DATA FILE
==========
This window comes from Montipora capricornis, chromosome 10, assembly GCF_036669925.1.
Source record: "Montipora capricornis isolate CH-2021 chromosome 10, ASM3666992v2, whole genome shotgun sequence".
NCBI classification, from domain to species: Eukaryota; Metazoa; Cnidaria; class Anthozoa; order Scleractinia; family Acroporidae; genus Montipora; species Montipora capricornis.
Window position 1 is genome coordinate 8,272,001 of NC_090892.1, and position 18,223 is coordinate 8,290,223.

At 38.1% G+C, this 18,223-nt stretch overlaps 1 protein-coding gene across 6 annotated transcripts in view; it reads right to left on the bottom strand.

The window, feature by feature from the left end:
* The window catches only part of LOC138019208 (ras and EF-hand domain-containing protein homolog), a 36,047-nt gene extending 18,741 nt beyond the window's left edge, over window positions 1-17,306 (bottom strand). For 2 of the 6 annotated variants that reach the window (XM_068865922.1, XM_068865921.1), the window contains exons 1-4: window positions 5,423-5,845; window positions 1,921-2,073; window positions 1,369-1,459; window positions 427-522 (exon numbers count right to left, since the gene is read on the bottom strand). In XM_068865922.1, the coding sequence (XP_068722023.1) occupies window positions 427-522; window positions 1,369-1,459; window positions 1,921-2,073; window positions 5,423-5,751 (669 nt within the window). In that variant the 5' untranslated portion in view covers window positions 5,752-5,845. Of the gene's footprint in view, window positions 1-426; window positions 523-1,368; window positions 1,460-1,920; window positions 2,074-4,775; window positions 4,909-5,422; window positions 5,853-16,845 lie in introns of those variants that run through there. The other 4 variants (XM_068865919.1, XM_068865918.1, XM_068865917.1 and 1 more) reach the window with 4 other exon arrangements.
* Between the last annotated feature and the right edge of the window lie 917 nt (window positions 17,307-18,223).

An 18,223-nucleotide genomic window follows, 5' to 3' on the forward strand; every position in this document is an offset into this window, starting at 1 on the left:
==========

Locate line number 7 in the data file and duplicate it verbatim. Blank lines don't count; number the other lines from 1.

* The window catches only part of LOC138019208 (ras and EF-hand domain-containing protein homolog), a 36,047-nt gene extending 18,741 nt beyond the window's left edge, over window positions 1-17,306 (bottom strand). For 2 of the 6 annotated variants that reach the window (XM_068865922.1, XM_068865921.1), the window contains exons 1-4: window positions 5,423-5,845; window positions 1,921-2,073; window positions 1,369-1,459; window positions 427-522 (exon numbers count right to left, since the gene is read on the bottom strand). In XM_068865922.1, the coding sequence (XP_068722023.1) occupies window positions 427-522; window positions 1,369-1,459; window positions 1,921-2,073; window positions 5,423-5,751 (669 nt within the window). In that variant the 5' untranslated portion in view covers window positions 5,752-5,845. Of the gene's footprint in view, window positions 1-426; window positions 523-1,368; window positions 1,460-1,920; window positions 2,074-4,775; window positions 4,909-5,422; window positions 5,853-16,845 lie in introns of those variants that run through there. The other 4 variants (XM_068865919.1, XM_068865918.1, XM_068865917.1 and 1 more) reach the window with 4 other exon arrangements.